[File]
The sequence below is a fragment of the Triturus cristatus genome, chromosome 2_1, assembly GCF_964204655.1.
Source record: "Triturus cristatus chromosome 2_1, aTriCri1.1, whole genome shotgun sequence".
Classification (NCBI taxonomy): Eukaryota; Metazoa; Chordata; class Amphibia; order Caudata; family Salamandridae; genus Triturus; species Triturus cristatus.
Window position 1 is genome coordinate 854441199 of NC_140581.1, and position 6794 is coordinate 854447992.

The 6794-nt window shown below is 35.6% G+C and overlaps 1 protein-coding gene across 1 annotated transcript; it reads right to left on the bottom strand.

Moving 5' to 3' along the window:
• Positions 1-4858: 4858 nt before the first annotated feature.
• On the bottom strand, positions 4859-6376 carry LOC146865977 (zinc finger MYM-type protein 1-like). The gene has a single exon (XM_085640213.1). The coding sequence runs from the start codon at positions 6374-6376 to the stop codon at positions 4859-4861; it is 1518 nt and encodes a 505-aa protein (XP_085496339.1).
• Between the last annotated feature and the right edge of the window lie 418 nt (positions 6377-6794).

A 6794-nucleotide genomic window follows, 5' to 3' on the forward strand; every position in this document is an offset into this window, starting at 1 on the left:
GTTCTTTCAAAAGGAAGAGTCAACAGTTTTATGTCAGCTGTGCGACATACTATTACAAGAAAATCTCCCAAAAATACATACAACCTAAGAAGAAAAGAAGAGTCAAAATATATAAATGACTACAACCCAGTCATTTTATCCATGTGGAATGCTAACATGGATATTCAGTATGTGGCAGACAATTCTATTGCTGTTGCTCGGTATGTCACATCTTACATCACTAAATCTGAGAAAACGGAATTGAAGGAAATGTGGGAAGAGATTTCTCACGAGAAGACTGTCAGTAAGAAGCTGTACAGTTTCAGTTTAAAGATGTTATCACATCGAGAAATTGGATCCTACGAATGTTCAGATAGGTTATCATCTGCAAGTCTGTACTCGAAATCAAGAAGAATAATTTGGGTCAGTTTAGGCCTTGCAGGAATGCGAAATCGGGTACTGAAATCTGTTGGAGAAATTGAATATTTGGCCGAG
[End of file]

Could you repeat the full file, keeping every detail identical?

The sequence below is a fragment of the Triturus cristatus genome, chromosome 2_1, assembly GCF_964204655.1.
Source record: "Triturus cristatus chromosome 2_1, aTriCri1.1, whole genome shotgun sequence".
Classification (NCBI taxonomy): Eukaryota; Metazoa; Chordata; class Amphibia; order Caudata; family Salamandridae; genus Triturus; species Triturus cristatus.
Window position 1 is genome coordinate 854441199 of NC_140581.1, and position 6794 is coordinate 854447992.

The 6794-nt window shown below is 35.6% G+C and overlaps 1 protein-coding gene across 1 annotated transcript; it reads right to left on the bottom strand.

Moving 5' to 3' along the window:
• Positions 1-4858: 4858 nt before the first annotated feature.
• On the bottom strand, positions 4859-6376 carry LOC146865977 (zinc finger MYM-type protein 1-like). The gene has a single exon (XM_085640213.1). The coding sequence runs from the start codon at positions 6374-6376 to the stop codon at positions 4859-4861; it is 1518 nt and encodes a 505-aa protein (XP_085496339.1).
• Between the last annotated feature and the right edge of the window lie 418 nt (positions 6377-6794).

A 6794-nucleotide genomic window follows, 5' to 3' on the forward strand; every position in this document is an offset into this window, starting at 1 on the left:
GTTCTTTCAAAAGGAAGAGTCAACAGTTTTATGTCAGCTGTGCGACATACTATTACAAGAAAATCTCCCAAAAATACATACAACCTAAGAAGAAAAGAAGAGTCAAAATATATAAATGACTACAACCCAGTCATTTTATCCATGTGGAATGCTAACATGGATATTCAGTATGTGGCAGACAATTCTATTGCTGTTGCTCGGTATGTCACATCTTACATCACTAAATCTGAGAAAACGGAATTGAAGGAAATGTGGGAAGAGATTTCTCACGAGAAGACTGTCAGTAAGAAGCTGTACAGTTTCAGTTTAAAGATGTTATCACATCGAGAAATTGGATCCTACGAATGTTCAGATAGGTTATCATCTGCAAGTCTGTACTCGAAATCAAGAAGAATAATTTGGGTCAGTTTAGGCCTTGCAGGAATGCGAAATCGGGTACTGAAATCTGTTGGAGAAATTGAATATTTGGCCGAG